And Harms said she knew last year that this team could handle huge expectations and become special.

“Last season at our Whippet summer camp was the first time I ever said, “Hey, I don’t just think we can get to state, I think we can win state’ after seeing how good Rebekah Schumacher was as a freshman,” Harms said. “I knew Myriama (Smith-Traore) was going to be a special player, but wow, Rebekah caught my eye right away.

“It was evident at the start of this season that all of the returning players stepped up their game, the kids were incredibly focused and we had the nucleus to do something special,” Harms added. “Undefeated? After beating Stoughton (Jan. 2) I thought about going undefeated. Going to state? That was going to be tough with the bracket we were in. It was a tossup, and I do believe it comes down to not only talent, but also which team can stay the healthiest, and let’s face it, a bit of luck. We’ve lost plenty of games where I asked myself, ‘Why did their shot go in and not ours?’”

She doesn’t have to ask that question again either. And Harms knows why this year’s squad was able to overcome those postseason demons.

“The leadership,” she said. “The focus displayed by not only my seniors, but all of my returning players, has been tremendous. Great focus with a strong work ethic leads to quality practices.”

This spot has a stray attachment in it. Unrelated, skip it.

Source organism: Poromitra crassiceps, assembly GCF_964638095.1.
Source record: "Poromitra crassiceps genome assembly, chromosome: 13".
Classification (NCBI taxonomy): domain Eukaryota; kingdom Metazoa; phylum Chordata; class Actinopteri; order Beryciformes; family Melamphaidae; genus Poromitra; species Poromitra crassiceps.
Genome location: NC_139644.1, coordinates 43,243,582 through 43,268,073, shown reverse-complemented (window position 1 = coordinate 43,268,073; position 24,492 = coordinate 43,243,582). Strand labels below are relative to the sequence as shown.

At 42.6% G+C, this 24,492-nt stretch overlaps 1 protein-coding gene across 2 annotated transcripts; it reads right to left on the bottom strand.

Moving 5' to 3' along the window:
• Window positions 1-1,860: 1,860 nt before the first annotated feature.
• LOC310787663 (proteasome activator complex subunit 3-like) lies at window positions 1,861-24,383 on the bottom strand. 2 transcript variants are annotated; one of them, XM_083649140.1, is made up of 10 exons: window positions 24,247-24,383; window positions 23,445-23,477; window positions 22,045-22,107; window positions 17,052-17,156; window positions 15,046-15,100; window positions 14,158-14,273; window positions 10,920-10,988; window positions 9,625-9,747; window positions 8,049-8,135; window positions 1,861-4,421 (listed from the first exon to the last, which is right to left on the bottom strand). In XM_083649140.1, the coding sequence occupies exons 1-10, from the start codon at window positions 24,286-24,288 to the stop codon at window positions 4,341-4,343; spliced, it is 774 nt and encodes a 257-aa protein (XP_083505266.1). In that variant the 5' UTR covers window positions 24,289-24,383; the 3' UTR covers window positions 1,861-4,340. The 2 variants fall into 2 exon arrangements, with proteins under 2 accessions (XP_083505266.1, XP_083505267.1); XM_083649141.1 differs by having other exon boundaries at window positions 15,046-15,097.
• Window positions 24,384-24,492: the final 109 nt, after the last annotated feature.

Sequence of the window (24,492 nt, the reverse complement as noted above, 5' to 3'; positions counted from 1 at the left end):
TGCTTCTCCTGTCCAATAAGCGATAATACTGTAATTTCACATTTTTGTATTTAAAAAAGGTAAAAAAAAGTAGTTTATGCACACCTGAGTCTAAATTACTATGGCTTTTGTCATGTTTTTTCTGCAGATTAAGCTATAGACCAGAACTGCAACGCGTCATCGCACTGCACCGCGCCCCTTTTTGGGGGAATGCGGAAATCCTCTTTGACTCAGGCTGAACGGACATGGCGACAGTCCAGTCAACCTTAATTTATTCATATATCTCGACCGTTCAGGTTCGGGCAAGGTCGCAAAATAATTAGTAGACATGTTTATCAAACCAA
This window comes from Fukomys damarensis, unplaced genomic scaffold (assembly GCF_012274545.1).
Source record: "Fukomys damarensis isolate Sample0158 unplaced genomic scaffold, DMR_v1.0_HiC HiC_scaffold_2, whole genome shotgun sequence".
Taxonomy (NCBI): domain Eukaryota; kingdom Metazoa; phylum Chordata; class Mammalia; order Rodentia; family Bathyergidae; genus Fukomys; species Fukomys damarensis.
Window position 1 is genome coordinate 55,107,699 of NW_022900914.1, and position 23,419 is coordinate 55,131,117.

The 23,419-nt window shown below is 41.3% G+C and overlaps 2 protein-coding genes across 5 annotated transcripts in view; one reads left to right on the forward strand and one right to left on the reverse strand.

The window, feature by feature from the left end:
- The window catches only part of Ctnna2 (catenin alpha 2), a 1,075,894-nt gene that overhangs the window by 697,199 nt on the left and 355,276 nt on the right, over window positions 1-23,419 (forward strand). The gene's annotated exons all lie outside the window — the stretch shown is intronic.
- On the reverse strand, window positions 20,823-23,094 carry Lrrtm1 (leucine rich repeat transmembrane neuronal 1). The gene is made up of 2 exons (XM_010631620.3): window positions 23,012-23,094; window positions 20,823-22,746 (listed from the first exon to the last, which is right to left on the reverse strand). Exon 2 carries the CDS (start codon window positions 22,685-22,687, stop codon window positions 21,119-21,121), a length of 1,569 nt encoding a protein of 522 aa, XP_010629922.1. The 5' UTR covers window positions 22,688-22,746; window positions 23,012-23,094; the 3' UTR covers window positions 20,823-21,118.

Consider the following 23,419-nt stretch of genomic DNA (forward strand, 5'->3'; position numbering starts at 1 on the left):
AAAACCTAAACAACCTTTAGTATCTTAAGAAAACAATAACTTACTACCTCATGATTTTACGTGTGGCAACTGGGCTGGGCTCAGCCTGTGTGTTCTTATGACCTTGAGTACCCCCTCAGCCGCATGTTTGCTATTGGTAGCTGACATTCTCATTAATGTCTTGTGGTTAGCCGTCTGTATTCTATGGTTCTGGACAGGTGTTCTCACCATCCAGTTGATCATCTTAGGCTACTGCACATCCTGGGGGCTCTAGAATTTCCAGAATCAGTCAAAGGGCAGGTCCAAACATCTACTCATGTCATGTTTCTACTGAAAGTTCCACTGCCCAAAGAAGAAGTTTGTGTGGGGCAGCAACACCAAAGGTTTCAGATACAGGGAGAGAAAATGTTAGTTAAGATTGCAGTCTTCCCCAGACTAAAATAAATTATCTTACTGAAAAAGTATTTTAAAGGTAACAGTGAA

The bottom line: A trip to the Resch Center in Green Bay for the first time.

Whitewater’s lineup features several key role players and four main offensive producers in senior Sarah Schumacher (15.5 points per game), sophomores Smith-Traore (13.7) and Rebekah Schumacher (13.6) and senior Kailey Reynolds (8.3).

However, Harms knows the Flyway Conference titlist and defending state champion Chargers, who finished 20-6, arguably offer the Whippets’ stiffest challenge.

“Kettle Moraine Lutheran is an experienced team, and in my mind the No. 1 team to beat at state in our division,” Harms said. “They bring state experience, so they are more comfortable going into the game, but I would have to say we are most likely more hungry not being there before. We will have our hands full trying to stop Mikayla Voigt, but they also bring size, which we haven’t seen for a few games. And they are well disciplined and well coached.”

So are the Whippets. But what do they need to do to bring home the Gold Ball?

“We need to stay out of foul trouble and limit our turnovers,” Harms said. “We need balanced scoring inside and out. We are a tough, tough team to stop when things are clicking from both areas.”

Regardless of what happens this weekend, Harms knows how much her team’s ride has meant to everybody involved, as well as to those who have supported the Whippets. That’s because the program won its third conference crown in four years after not winning one since back-to-back titles in 1983-’84.